The Black Hole of Social Media: O’Neill’s Experience

O%27Neill+recently+posted+new+captions+on+her+pictures+showing+the+corruption.+Courtesy+of+Instagram
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The Black Hole of Social Media: O’Neill’s Experience

O'Neill recently posted new captions on her pictures showing the corruption. Courtesy of Instagram

O'Neill recently posted new captions on her pictures showing the corruption. Courtesy of Instagram

O'Neill recently posted new captions on her pictures showing the corruption. Courtesy of Instagram

O'Neill recently posted new captions on her pictures showing the corruption. Courtesy of Instagram

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By Sophie Ladanyi

O'Neill recently posted new captions on her pictures showing the corruption. Courtesy of Instagram

O’Neill recently posted new captions on her pictures showing the corruption. Courtesy of Instagram

Essena O’Neill, an “instafamous” social media personality, has decided to quit social media altogether to show others how she may have “made it” online, but she did not really “make it” in life. The Australia native first created social media accounts at age 16 and within two years, she had amassed 750,000 followers on YouTube and Instagram combined. Companies bombarded her inbox asking her to promote their products and she was offered contracts with some of the biggest modeling agencies in both Australia and the United States.

This probably seems like a millennial’s Cinderella story, but O’Neill readily admits that her shellacked social media universe was, in fact, making her “miserable.” In her farewell YouTube video, O’Neill says she gave up social media for her twelve-year-old self and describes how low her self-esteem was and how high her regard for social media celebrities was at the time: “When I was twelve, I told myself that I meant nothing…because I wasn’t popular online…I wasn’t beautiful by society’s standards.” She even tells viewers how, at an especially low point, she looked up models’ waist measurements and compared them to her own.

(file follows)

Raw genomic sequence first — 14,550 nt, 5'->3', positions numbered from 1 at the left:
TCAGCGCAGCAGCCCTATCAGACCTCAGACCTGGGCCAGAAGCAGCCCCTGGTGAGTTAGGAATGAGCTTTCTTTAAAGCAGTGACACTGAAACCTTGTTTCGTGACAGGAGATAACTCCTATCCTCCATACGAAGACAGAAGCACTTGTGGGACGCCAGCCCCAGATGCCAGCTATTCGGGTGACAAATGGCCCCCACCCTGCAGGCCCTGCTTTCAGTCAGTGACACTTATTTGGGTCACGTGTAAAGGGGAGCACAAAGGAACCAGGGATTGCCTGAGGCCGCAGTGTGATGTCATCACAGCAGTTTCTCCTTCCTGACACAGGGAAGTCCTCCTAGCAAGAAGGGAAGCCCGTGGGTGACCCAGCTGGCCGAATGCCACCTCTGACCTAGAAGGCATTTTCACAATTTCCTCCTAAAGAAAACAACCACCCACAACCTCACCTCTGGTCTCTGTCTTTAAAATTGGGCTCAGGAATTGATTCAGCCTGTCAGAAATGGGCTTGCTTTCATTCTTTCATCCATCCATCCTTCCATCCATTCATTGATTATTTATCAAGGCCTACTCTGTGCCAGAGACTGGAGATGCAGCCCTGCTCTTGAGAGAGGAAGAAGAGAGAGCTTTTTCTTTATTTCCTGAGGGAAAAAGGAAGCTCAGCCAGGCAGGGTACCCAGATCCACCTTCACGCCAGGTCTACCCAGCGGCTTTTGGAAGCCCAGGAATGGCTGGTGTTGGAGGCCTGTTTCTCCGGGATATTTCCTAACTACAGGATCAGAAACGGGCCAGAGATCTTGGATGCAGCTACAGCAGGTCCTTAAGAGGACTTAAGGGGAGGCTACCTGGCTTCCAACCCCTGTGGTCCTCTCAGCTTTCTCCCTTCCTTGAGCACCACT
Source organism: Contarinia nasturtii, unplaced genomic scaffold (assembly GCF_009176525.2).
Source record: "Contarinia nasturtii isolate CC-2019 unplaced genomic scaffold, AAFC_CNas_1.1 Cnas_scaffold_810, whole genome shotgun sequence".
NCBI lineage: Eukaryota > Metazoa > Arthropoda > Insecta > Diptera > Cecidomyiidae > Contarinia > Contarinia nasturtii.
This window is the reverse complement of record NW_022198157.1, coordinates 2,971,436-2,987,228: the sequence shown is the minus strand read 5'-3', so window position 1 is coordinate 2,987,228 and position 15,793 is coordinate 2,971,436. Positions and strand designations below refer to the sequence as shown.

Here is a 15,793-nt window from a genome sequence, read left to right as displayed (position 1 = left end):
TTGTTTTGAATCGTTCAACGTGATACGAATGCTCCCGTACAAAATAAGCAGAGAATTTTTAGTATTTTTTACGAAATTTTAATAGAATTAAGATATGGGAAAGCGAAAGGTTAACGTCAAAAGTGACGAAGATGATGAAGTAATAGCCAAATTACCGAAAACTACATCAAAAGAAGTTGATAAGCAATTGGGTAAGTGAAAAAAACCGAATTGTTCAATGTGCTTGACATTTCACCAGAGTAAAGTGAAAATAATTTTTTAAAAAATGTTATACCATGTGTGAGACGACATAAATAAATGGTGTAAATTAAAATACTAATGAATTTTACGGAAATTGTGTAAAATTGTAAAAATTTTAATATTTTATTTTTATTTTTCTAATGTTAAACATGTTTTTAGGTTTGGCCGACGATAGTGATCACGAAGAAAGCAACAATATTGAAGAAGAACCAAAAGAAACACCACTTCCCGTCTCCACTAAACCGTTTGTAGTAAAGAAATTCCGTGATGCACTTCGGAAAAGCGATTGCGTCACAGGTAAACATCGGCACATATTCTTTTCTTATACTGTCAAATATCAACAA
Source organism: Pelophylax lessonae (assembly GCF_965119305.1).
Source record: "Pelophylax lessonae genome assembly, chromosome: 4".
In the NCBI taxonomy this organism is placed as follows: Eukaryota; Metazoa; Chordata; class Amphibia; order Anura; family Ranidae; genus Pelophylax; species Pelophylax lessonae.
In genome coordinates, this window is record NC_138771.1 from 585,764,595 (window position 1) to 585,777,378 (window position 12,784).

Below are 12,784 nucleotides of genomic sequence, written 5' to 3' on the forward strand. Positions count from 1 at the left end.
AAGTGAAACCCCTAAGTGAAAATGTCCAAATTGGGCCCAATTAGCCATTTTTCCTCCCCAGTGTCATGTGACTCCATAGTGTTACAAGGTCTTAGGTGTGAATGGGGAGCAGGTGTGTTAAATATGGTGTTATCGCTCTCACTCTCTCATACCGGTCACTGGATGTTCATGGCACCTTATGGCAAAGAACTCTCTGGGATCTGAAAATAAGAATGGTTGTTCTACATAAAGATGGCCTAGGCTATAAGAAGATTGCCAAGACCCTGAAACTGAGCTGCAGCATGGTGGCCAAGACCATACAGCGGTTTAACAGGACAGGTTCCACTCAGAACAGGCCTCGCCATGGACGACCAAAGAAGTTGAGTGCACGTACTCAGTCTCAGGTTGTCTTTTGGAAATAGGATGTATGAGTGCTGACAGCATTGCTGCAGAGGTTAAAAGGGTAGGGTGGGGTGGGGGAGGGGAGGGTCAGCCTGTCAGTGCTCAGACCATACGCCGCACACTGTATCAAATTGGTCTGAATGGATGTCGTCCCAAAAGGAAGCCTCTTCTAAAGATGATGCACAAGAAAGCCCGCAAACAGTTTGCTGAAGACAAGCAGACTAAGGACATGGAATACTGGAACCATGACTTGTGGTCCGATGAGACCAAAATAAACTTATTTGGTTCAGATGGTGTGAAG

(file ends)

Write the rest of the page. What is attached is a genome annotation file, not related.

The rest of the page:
O’Neill tried to remedy her depression and anxiety by getting on social media when she saw girls like herself with lots of online attention and thought, “they would be so happy…with all those people who love them. I want that, I want to be valued.” Unfortunately, the more enveloped she got by her online world, the more intense her depression and anxiety became.

Even with the rapidly growing popularity and wealth, the attention she received never satisfied her desire for acceptance. O’Neill also became aware of the fake way companies use social media stars as a method of product placement, saying “companies will email you with…what you should say, with times of the day to post…with how you should hold the product…”

O’Neill announced her decision to quit social media late last month. She has since created a website, LetsBeGameChangers.com, to promote her cause of “encouraging others to live authentically” and showing others how social media is impure and unreal. While O’Neill’s severe depression and anxiety most likely intensified her “struggles” with social media, she raises an insightful point that we can all learn from: the majority of social media is a painstakingly curated self-promotional exhibition, a carefully painted plastic Barbie doll house of a universe. Posted content does not truly represent social media celebrities’ lives. Most importantly, their lives and work are not “#goals” for what ours can be. We should just lead our own authentic lives instead of trying to emulate something unreal. As O’Neill says to aspiring social media stars in her video: “[by not letting social media exploit you] you have nothing to lose, you have everything to gain.”

Much of what we as young adults see online can damage our psyche, often without us realizing it.
Contributors to the Journal of Eating Disorders found that young female Facebook users often have intense body image dissatisfaction. University of Memphis researchers also found that, while posting positive content online may temporarily boost young adults’ self-esteem, it does not do so in the long run.

Extensive social media use has been linked to increased depression and anxiety, as well as poor quality of sleep and difficulty relating to others, according to the British non profit, AnxietyUK. Cyber-bullying plays a big role in social media’s destruction of teenage mental health, too. The Journal of the American Medical Association Pediatrics reports that 23 percent of teens identify as being or having been a cyber bullying victim.
Simply put, if used appropriately, social media is great. But there is a very fine line between using it appropriately and letting it take over your life and even invade your privacy. The world is your oyster, not just your iPhone.